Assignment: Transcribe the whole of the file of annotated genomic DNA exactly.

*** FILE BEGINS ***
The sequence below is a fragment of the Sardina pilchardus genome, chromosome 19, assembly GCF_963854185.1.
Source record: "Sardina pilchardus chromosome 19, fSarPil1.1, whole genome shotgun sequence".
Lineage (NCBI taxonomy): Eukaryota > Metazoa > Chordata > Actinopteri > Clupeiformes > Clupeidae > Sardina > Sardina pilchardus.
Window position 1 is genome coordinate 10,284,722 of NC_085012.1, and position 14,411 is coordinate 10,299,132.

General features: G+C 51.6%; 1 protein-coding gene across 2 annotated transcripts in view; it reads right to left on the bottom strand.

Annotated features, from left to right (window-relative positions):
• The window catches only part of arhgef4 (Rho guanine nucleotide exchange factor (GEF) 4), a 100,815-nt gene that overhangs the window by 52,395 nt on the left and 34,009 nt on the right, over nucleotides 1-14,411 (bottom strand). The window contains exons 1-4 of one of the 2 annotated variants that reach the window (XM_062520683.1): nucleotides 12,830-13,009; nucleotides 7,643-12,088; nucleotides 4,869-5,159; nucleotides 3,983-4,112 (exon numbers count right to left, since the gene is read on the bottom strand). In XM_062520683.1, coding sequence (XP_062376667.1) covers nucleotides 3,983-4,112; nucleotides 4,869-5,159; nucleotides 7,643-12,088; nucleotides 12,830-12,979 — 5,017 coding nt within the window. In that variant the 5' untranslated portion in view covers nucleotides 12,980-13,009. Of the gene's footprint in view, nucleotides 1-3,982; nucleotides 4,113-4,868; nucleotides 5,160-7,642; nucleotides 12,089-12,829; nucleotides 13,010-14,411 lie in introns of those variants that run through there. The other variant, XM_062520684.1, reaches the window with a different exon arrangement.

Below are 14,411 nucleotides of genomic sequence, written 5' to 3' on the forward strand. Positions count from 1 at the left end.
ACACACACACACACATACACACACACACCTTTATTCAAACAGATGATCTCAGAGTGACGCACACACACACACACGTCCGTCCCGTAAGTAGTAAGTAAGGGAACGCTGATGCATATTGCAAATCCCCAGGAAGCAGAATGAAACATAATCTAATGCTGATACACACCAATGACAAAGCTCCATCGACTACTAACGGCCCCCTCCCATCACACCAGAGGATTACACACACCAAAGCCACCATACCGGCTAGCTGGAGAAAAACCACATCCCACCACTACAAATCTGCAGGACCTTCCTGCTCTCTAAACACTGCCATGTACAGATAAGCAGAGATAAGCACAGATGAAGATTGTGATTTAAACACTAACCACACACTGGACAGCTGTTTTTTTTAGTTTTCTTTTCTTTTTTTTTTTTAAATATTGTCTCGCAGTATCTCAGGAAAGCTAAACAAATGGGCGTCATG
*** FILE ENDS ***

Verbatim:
The sequence below is a fragment of the Sardina pilchardus genome, chromosome 19, assembly GCF_963854185.1.
Source record: "Sardina pilchardus chromosome 19, fSarPil1.1, whole genome shotgun sequence".
Lineage (NCBI taxonomy): Eukaryota > Metazoa > Chordata > Actinopteri > Clupeiformes > Clupeidae > Sardina > Sardina pilchardus.
Window position 1 is genome coordinate 10,284,722 of NC_085012.1, and position 14,411 is coordinate 10,299,132.

General features: G+C 51.6%; 1 protein-coding gene across 2 annotated transcripts in view; it reads right to left on the bottom strand.

Annotated features, from left to right (window-relative positions):
• The window catches only part of arhgef4 (Rho guanine nucleotide exchange factor (GEF) 4), a 100,815-nt gene that overhangs the window by 52,395 nt on the left and 34,009 nt on the right, over nucleotides 1-14,411 (bottom strand). The window contains exons 1-4 of one of the 2 annotated variants that reach the window (XM_062520683.1): nucleotides 12,830-13,009; nucleotides 7,643-12,088; nucleotides 4,869-5,159; nucleotides 3,983-4,112 (exon numbers count right to left, since the gene is read on the bottom strand). In XM_062520683.1, coding sequence (XP_062376667.1) covers nucleotides 3,983-4,112; nucleotides 4,869-5,159; nucleotides 7,643-12,088; nucleotides 12,830-12,979 — 5,017 coding nt within the window. In that variant the 5' untranslated portion in view covers nucleotides 12,980-13,009. Of the gene's footprint in view, nucleotides 1-3,982; nucleotides 4,113-4,868; nucleotides 5,160-7,642; nucleotides 12,089-12,829; nucleotides 13,010-14,411 lie in introns of those variants that run through there. The other variant, XM_062520684.1, reaches the window with a different exon arrangement.

Below are 14,411 nucleotides of genomic sequence, written 5' to 3' on the forward strand. Positions count from 1 at the left end.
ACACACACACACACATACACACACACACCTTTATTCAAACAGATGATCTCAGAGTGACGCACACACACACACACGTCCGTCCCGTAAGTAGTAAGTAAGGGAACGCTGATGCATATTGCAAATCCCCAGGAAGCAGAATGAAACATAATCTAATGCTGATACACACCAATGACAAAGCTCCATCGACTACTAACGGCCCCCTCCCATCACACCAGAGGATTACACACACCAAAGCCACCATACCGGCTAGCTGGAGAAAAACCACATCCCACCACTACAAATCTGCAGGACCTTCCTGCTCTCTAAACACTGCCATGTACAGATAAGCAGAGATAAGCACAGATGAAGATTGTGATTTAAACACTAACCACACACTGGACAGCTGTTTTTTTTAGTTTTCTTTTCTTTTTTTTTTTTAAATATTGTCTCGCAGTATCTCAGGAAAGCTAAACAAATGGGCGTCATG